To your relationship-building,



www.supersearchd30.comJune 12th, 2014 at 1:18 am

each time i used to read smaller articles or reviews that also clear their motive, and
that is also happening with this piece of writing which I am reading at
this place.

Cher GundersonJune 12th, 2014 at 7:34 am

Thank you for commenting. Unfortunately I do not understand clearly what you have tried to convey. Do you mind clarifying?

Thank you very much for your time and insight.

Warm Regards,


SangitaOctober 8th, 2014 at 9:31 am

Thank you Cher for sharing these wonderful tips as a guideline to understand when anyhow to commit to make that communication shift in one;s life. You are correct many people think that the accent that they speak is right, and it maybe right in their way, however when conveying a certain message, it is very important to speak with clarity and this is when it comes in handy.

Tina GamesOctober 8th, 2014 at 2:13 pm

I’ve really enjoyed reading your blog posts, Cher! ~ Being a communications major in college (almost 30 years ago) and being in the communications field (in some capacity) over the past 30 years, I’m mindful how important communication is, both personally and professionally. ~ And because I’ve done quite a lot of travel, I’m also aware of the impact of language barriers. This is why I think your work is SO important, particularly in the business world. 🙂

VeronicaOctober 8th, 2014 at 2:54 pm

Denial is powerful! People make so many assumptions based on whether or not something is communicated. Bringing awareness to this is so important in the medical profession. I can’t tell you how many times I have encountered medical professionals who were so difficult to understand and the frustration was such I gave up trying to understand.

ChristineOctober 8th, 2014 at 4:42 pm

The myth busting you have shared, Cher is so helpful! The tips that you share along with self-awareness will go a long way in helping improve communications. Thanks for the fantastic insights!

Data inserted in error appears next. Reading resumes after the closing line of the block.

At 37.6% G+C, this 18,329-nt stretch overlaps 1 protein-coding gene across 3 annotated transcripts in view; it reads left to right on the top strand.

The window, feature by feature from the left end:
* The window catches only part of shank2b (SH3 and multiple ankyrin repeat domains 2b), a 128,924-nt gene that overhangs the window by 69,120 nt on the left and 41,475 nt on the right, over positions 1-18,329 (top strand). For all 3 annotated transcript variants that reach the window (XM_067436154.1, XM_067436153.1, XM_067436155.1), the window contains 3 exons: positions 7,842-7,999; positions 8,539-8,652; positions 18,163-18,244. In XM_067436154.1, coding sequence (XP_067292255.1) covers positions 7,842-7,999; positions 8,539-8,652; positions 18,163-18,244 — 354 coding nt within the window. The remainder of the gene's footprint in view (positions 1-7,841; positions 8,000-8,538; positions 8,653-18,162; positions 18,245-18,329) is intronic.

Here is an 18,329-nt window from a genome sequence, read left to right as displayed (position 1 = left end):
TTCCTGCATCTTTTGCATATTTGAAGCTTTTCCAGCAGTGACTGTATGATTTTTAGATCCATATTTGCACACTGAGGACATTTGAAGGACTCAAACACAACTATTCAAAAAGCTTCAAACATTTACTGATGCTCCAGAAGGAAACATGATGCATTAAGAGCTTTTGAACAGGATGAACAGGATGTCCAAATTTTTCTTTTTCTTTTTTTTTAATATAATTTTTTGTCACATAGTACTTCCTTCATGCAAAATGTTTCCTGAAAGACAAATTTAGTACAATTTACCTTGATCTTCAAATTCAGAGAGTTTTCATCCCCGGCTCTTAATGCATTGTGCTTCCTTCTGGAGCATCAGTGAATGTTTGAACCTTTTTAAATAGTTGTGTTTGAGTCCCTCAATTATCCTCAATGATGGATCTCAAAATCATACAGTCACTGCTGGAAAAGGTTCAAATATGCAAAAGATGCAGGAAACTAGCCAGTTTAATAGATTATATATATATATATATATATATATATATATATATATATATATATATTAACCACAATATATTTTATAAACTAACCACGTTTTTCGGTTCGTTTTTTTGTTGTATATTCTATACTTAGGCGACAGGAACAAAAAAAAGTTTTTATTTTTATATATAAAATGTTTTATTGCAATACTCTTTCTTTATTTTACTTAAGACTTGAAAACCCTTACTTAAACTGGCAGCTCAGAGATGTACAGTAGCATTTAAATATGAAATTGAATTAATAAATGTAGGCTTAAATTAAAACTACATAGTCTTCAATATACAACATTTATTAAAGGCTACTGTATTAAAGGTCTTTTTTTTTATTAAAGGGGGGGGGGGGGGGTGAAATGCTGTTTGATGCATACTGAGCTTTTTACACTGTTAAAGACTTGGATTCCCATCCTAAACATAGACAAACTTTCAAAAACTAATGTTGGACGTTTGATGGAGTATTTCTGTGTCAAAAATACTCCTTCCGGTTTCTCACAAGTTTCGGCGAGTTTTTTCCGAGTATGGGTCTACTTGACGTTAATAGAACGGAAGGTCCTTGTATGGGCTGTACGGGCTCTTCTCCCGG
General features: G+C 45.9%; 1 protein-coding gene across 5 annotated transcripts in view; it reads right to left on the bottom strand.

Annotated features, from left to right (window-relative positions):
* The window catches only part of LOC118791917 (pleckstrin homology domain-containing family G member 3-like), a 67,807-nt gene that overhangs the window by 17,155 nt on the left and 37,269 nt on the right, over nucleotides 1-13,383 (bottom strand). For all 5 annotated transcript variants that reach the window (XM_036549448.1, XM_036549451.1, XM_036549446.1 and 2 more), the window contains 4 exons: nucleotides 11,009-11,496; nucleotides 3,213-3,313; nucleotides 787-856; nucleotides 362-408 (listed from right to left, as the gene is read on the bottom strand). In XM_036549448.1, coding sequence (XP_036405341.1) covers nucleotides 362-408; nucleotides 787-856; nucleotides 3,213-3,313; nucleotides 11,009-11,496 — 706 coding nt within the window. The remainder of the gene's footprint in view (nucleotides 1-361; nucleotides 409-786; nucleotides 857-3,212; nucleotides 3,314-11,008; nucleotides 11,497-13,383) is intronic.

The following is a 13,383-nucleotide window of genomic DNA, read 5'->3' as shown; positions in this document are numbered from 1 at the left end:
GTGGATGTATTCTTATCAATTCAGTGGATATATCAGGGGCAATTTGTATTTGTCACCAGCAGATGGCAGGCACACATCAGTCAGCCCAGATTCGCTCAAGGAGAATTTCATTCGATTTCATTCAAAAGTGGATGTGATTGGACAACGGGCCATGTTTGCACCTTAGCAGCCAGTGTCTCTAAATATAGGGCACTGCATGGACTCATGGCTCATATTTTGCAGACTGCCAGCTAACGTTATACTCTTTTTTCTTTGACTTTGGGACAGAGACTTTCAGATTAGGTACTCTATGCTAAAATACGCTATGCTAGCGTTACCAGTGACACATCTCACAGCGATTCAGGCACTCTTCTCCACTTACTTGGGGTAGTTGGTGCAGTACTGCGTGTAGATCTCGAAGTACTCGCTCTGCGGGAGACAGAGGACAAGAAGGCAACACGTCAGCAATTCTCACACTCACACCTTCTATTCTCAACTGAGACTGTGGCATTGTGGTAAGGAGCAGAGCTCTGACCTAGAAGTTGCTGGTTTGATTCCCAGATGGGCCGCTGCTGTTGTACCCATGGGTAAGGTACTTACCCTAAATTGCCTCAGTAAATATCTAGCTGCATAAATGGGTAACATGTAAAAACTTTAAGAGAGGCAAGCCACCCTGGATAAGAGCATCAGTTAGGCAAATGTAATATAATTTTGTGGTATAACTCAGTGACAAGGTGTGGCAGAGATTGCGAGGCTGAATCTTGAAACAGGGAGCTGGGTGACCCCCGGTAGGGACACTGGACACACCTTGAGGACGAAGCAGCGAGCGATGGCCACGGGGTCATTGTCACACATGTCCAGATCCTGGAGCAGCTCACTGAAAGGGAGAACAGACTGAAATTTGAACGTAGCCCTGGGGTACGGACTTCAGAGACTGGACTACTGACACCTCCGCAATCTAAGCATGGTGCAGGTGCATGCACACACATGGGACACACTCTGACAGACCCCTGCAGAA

Cher GundersonOctober 8th, 2014 at 8:08 pm

Great to hear that the articles are helpful. The self-awareness as you point out is key in many situations. You’re very welcome.

Cher GundersonOctober 8th, 2014 at 8:13 pm

Yes, this is a problem that our health system faces. I am always so grateful when I meet administrators of health systems that undestand the impact of accent on the patients’ ability to understand the information presented. It impacts the patients’ ability to understand assessment results, treatment options, and make decisions about treatment, aside from establishing rapport and connection with the medical practicioners. Your anecdote points out the importance of this.
Thank you so much for sharing your thoughts and experience.

Cher GundersonOctober 8th, 2014 at 8:14 pm

Thank you for sharing your thoughts. You certainly do see the impact that quality communication training provides. It opens doors between individuals and cultures as well in this case.

Cher GundersonOctober 8th, 2014 at 8:16 pm

Thank you for sharing your thoughts. I appreciate your input and feedback. Communication is an act that requires the effort of both partners, especially when accent is a factor 🙂

PatriciaOctober 12th, 2014 at 5:05 pm

Great article as always Cher! this is a delicate subject, because like you said, the communication partners may feel uncomfortable expressing that they can’t understand the other person. For me, it is important to make sure that I’m being understood, I’m always paying attention to subtle messages. Thanks for sharing! 🙂